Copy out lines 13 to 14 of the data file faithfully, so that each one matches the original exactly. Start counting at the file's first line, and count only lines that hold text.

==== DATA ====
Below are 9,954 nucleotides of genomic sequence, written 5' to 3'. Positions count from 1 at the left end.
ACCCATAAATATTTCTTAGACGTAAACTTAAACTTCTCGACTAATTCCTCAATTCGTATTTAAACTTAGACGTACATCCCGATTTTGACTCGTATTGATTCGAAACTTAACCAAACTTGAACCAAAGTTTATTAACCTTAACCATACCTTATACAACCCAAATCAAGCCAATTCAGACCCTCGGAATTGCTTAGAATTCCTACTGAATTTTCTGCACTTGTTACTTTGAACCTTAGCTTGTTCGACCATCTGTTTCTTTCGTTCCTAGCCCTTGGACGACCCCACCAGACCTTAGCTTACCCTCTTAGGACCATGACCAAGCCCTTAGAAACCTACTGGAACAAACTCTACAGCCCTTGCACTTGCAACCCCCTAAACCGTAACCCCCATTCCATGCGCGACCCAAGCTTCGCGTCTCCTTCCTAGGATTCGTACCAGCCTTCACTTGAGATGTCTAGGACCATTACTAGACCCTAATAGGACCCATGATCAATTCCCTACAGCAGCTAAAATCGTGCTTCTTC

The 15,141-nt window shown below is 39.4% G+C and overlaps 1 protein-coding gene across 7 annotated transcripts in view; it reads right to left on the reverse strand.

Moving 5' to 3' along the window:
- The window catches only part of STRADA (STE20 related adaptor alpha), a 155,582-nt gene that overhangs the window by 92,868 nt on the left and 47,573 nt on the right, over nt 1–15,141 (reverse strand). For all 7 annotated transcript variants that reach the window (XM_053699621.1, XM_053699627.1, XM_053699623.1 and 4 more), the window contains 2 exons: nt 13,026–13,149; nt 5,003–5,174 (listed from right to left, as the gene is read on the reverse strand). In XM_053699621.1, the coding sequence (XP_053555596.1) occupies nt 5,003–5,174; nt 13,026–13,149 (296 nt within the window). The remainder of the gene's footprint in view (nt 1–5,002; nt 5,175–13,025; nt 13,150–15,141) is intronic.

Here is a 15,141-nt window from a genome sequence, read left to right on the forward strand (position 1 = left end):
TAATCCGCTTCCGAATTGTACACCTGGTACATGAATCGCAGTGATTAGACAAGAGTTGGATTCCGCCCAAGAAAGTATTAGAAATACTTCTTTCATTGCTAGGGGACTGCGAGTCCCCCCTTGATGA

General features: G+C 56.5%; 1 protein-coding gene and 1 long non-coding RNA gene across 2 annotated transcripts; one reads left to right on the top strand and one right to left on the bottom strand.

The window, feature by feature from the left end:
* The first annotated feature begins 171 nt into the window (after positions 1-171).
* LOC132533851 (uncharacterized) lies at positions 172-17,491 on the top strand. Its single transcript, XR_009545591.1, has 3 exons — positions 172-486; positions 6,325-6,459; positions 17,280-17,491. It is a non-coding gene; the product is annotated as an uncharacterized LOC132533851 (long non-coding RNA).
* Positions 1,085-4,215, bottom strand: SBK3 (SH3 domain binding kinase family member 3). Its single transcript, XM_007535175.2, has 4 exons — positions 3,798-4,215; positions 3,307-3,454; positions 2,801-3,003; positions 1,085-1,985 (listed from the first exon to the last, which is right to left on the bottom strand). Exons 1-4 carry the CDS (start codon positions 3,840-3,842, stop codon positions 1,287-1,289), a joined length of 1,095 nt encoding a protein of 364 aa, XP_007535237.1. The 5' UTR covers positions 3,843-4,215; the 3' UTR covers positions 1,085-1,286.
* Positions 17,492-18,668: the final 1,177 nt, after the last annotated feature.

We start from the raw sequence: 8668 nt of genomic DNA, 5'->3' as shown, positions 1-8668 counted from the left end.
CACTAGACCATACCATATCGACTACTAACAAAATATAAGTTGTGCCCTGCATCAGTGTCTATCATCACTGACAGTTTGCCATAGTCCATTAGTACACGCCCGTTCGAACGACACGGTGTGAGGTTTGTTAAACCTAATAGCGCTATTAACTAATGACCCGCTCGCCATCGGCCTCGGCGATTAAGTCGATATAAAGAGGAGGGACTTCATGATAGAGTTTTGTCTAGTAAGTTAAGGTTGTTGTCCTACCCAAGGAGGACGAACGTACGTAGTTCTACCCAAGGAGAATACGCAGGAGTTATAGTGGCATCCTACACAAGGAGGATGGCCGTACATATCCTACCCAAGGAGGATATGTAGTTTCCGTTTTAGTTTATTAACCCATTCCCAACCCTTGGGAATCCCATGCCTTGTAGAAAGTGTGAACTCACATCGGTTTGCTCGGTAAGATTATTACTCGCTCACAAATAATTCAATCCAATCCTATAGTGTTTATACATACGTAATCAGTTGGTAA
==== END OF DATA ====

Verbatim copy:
* Positions 17,492-18,668: the final 1,177 nt, after the last annotated feature.

We start from the raw sequence: 8668 nt of genomic DNA, 5'->3' as shown, positions 1-8668 counted from the left end.